Twenty-five years after
Gerald P. O’Driscoll Jr.
Published online: 5 February 2013
Springer Science+Business Media New York 2013
Keywords Austrian economics
JEL classification B25
It never occurred to me after finishing The Economics of Time and Ignorance that I
would be sitting on a panel a quarter-century later discussing the book. Indeed, when
Mario contacted me to let me know of its reissuance 10 years after the initial
publication, it was a pleasant surprise. In preparing for this session, I reread Mario’s
Introduction to the second edition and it motivated me to reconsider the influences on
us—or at least me—in writing the book.
The influence of having both Israel Kirzner and Ludwig Lachmann as colleagues
has been well-told, including in Mario’s Introduction. I want to go back further, to
Hayek. Over the years, I have come to view Hayek’s essay, “Price Expectations,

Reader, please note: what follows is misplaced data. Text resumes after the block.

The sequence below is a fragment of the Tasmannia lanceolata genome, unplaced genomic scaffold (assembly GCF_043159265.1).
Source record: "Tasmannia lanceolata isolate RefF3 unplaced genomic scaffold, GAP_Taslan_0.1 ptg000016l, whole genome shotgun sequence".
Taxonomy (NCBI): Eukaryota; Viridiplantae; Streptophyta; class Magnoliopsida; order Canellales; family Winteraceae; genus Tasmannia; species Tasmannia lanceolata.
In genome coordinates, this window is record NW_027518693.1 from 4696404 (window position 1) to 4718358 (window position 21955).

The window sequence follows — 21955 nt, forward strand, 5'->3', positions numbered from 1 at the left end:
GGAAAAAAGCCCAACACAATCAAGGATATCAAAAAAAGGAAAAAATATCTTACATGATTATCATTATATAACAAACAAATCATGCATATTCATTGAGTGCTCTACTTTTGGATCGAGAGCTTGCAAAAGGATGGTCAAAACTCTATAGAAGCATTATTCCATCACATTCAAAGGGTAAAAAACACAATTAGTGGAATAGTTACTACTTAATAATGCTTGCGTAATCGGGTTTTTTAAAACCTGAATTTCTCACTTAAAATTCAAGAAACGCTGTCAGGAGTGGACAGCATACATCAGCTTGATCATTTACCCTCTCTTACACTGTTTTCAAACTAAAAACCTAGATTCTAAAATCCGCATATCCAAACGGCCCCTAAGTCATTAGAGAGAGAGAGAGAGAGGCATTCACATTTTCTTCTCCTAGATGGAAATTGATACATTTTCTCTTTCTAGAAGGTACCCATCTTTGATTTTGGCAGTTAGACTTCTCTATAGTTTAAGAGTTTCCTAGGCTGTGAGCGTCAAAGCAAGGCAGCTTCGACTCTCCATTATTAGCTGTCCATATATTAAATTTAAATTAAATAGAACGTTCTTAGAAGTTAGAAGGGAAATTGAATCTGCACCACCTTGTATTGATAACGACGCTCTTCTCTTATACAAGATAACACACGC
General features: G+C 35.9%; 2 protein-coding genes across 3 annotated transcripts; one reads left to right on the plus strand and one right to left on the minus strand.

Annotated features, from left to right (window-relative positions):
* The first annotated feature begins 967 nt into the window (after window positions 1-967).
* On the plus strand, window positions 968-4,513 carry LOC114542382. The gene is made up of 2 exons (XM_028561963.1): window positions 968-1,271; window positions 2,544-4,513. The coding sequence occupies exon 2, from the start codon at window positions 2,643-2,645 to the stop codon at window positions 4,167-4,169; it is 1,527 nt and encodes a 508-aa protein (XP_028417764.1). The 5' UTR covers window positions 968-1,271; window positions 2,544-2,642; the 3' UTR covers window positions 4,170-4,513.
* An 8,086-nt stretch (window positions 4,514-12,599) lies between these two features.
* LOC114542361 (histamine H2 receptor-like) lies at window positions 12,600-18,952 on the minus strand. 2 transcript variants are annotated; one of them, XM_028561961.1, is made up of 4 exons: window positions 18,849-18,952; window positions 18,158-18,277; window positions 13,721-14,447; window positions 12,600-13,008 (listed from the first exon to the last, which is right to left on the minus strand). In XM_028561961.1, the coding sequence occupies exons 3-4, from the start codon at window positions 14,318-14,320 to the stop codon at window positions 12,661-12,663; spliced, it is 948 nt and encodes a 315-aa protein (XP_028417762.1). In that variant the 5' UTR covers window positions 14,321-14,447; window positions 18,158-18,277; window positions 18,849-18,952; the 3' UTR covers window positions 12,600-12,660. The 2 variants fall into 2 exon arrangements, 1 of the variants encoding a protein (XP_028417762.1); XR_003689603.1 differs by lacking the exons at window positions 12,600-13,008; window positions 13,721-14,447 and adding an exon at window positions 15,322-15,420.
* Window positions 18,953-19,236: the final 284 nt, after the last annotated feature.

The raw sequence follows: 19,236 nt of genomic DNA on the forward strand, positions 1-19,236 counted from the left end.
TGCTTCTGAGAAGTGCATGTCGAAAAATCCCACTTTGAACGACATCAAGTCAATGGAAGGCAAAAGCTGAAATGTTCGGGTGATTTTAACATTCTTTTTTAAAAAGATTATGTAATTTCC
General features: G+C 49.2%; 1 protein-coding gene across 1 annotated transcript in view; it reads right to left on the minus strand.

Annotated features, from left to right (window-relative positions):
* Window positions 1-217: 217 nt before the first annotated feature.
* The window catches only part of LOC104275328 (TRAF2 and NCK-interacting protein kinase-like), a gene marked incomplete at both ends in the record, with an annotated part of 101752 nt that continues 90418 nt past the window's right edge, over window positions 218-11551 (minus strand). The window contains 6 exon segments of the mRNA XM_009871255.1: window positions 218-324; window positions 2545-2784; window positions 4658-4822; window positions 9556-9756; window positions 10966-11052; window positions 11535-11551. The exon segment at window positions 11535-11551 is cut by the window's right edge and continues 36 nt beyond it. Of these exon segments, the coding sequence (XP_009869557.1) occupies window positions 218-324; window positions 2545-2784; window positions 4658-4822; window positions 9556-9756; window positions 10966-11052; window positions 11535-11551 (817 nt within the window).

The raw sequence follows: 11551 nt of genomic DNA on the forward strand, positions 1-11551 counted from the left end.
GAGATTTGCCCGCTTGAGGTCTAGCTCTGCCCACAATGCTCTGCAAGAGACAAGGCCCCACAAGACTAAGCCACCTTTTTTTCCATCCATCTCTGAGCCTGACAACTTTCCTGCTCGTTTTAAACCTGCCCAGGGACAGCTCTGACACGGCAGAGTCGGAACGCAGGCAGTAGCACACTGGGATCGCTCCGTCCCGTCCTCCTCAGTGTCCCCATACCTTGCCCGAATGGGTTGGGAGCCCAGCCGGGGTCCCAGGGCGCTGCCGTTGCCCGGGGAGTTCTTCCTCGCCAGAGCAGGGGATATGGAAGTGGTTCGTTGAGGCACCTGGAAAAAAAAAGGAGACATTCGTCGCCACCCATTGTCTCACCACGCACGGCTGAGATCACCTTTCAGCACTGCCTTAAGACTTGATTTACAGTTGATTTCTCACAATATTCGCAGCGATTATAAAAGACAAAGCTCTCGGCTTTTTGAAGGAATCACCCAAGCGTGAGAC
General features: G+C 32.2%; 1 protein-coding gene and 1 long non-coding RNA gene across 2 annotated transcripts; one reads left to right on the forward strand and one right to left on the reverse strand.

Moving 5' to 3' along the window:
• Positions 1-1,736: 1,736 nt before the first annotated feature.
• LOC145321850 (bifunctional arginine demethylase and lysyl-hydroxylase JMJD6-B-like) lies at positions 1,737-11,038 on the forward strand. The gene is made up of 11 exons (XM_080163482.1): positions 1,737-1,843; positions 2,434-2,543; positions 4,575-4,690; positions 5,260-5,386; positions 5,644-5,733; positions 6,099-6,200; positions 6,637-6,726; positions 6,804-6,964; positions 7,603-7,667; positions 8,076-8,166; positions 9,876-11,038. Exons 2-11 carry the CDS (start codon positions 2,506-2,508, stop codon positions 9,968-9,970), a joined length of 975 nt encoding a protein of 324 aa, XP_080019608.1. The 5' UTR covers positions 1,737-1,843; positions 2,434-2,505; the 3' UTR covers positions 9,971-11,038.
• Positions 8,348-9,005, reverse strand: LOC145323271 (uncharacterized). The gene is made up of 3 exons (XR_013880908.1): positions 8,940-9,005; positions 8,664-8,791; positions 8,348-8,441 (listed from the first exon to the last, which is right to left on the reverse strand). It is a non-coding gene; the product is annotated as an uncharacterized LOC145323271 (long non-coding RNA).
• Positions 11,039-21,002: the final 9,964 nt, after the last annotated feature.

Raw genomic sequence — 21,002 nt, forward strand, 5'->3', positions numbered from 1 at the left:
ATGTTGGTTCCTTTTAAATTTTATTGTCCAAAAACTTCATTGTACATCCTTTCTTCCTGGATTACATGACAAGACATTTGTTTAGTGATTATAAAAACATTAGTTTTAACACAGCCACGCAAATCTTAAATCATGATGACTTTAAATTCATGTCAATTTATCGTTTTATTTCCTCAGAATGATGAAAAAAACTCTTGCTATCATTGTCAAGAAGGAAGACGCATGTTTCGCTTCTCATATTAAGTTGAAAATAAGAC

Monetary Disturbances and Malinvestments,” to be of overriding importance. I refer
to it as the Copenhagen Lecture because it evolved from a 1933 lecture in Copenhagen
and because of its unwieldy title. So Hayek made the substance of the essay’sargument
in 1933 and saw the essay published in German (later in French) in 1935. It did not
appear in English until the end of the decade (Hayek 1939).
The original lecture’s delivery date coincides roughly with the publication of
Hayek’s edited volume, Collectivist Economic Planning. It predates the 1937 essay,
“Economics and Knowledge.” He footnotes the 1933 lecture in that essay (at least in
the version reprinted in Individualism and Economic Order).
Hayek’s 1937 essay is
credited with the first statement of the proposition that equilibrium means that
individuals have correct foresight and that equilibrium is plan coordination. But that
conception is central to the argument of the Copenhagen lecture. In the lecture, he
insists on the necessity of making assumptions about what expectations of the future
Rev Austrian Econ (2013) 26:39–43
It is apparent that the footnote was at least updated for the book because Hayek cites the English
publication of the Copenhagen lecture, which was later than the essay’s original publication.
I wish to thank David Harper for organizing the panel at the 2011 Southern Economic Association meetings.
G. P. O’Driscoll Jr. (*)
Cato Institute, 1000 Massachusetts Avenue NW, Washington, DC 20001, USA